Exposing the Brutality of Human Trafficking

a worker harvests onions in a field

Many people imagine human trafficking is a problem from another time or another country – but it’s all too common in the United States, and involves products that people use every day. Recently, the Wage and Hour Division of the U.S. Department of Labor participated in a transnational, multi-year investigation that freed more than 100 trafficked workers and resulted in felony conspiracy charges against 24 defendants in South Georgia.

Our work helped expose employers who fraudulently used the H-2A visa program to smuggle agricultural workers into the U.S. from Mexico, Guatemala, Honduras and other countries in order to exploit their labor and subject them to inhumane conditions. These employers made hundreds of millions of dollars on the backs of workers they degraded, threatened and imprisoned.

The U.S. Attorney’s Office described how the workers were forced to dig onions with their bare hands, earning 20 cents for every bucket harvested, and threatened with guns and violence. The workers were detained in crowded, unsanitary buildings with little or no food. The indictment also accuses the conspirators of rape, kidnapping and attempted murder.

Farmworkers are critical to our supply chain and food industry, but they can be particularly vulnerable to exploitation in the United States. Agricultural workers are at high risk for abuse for many reasons, such as the migratory and seasonal nature of the work, their reliance on employer-provided housing, the physical demands of the job and typically low wages. These workers perform essential work and their protection is essential.

The litigation represents the culmination of several years of collaboration between the Department of Labor’s Office of Inspector General, its Wage and Hour Division, and its Occupational Safety and Health Administration, as well as the Department of Justice, the Department of Homeland Security, and other federal law enforcement agencies.

This collaborative investigation was the largest of its kind in U.S. history. It is not likely to be the last, as federal agencies have committed to join forces to dismantle trafficking rings across the country as part of the National Action Plan to Combat Human Trafficking.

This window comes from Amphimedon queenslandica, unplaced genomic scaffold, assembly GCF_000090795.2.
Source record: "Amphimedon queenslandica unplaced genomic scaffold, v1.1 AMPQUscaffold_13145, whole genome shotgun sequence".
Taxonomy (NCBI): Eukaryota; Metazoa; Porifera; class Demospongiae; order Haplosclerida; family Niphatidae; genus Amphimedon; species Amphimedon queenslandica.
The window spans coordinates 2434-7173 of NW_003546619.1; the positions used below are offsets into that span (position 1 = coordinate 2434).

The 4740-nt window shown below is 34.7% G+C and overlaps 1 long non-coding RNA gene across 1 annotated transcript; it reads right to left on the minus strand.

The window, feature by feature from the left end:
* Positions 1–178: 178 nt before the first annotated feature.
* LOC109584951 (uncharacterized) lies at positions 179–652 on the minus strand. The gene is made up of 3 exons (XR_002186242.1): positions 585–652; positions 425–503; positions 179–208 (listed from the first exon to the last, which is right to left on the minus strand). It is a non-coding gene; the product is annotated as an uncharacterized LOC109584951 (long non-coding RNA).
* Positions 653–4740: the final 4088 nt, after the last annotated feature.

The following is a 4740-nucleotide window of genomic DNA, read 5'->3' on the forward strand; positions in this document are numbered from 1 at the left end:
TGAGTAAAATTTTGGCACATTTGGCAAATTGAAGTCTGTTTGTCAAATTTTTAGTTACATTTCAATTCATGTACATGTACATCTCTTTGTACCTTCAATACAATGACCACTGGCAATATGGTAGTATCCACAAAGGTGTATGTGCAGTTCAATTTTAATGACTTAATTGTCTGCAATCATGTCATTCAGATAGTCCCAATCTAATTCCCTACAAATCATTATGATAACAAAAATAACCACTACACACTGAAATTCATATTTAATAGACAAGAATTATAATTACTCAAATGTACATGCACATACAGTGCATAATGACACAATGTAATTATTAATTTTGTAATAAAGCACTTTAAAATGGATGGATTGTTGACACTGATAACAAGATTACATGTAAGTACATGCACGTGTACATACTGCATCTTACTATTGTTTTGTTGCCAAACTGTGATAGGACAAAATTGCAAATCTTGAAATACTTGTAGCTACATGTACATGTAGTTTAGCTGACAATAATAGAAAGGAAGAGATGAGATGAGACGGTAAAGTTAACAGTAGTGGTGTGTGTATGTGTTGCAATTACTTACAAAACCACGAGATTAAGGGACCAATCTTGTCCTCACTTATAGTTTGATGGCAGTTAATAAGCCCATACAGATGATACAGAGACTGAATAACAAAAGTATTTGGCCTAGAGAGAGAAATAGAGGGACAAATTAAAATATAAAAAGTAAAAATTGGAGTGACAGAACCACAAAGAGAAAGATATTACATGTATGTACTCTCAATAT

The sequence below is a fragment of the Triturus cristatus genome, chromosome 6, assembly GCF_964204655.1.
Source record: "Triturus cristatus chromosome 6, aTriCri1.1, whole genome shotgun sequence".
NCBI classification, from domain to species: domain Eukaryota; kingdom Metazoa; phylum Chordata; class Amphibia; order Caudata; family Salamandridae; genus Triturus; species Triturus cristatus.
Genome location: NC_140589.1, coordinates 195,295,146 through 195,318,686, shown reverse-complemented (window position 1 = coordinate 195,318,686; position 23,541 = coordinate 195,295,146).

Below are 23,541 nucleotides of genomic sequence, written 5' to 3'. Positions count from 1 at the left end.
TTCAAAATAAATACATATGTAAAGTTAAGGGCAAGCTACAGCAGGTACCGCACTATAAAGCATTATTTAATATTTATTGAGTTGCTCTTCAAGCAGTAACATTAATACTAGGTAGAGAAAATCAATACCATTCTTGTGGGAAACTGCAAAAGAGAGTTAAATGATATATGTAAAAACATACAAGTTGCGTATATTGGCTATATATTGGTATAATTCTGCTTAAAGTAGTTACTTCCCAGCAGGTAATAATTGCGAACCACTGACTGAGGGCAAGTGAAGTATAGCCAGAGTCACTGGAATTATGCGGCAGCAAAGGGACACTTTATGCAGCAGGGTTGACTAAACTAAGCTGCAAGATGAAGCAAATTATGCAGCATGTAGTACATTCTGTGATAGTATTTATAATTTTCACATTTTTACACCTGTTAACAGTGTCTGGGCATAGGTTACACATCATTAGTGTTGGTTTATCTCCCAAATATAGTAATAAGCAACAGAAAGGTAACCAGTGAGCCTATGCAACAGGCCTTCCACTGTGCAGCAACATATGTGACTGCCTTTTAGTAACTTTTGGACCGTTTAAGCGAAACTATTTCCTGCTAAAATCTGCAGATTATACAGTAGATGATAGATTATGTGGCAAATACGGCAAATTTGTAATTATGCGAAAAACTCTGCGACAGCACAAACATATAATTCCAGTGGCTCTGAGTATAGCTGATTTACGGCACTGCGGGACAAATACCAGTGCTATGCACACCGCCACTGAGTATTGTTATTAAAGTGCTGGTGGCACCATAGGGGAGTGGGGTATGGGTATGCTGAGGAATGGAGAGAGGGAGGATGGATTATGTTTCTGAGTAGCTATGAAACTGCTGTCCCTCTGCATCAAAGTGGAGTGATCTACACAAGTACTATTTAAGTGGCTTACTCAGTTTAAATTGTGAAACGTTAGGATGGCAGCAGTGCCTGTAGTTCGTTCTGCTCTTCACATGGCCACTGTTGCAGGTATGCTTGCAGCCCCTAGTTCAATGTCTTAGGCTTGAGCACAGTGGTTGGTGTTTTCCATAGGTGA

Over the past three years, our Wage and Hour Division has recovered over $21.5 million in wages owed to agricultural workers and assessed over $20 million in civil money penalties against employers, including those who intentionally or repeatedly failed to comply with the law, pay workers their hard-earned wages, and ensure their housing and transportation safety. We use every available tool, including litigation, to protect workers from harassment, abuse and retaliation for asserting their rights.

Recruiters, labor contractors, growers, processors, distributors, wholesalers and retailers must help combat human trafficking by:

  • Enforcing binding, joint responsibility contracts throughout the supply chain;

  • Following the principles of the International Labor Organization’s Fair Recruitment Initiative;

  • Exercising strict oversight of growers and labor contractors, including routine on-site audits of payroll and working conditions; and

  • Joining social responsibility programs, such as the Fair Food Program.

All stakeholders share responsibility for ensuring the security of the food industry and the safety and well-being of the workers who sustain it. You can help by downloading our Bureau of International Labor Affairs’s apps to identify goods produced with forced labor and develop responsible supply chains.

Report fraud within the H-2A visa program or potential human trafficking by contacting the Wage and Hour Division online or by calling the toll-free helpline at 866-4US-WAGE (487-9243). We answer calls confidentially and in more than 200 languages.

Jessica Looman is the acting administrator for the U.S. Department of Labor’s Wage and Hour Division. Follow the Wage and Hour Division on Twitter at @WHD_DOL.

Sourced from Us Dept of Labor

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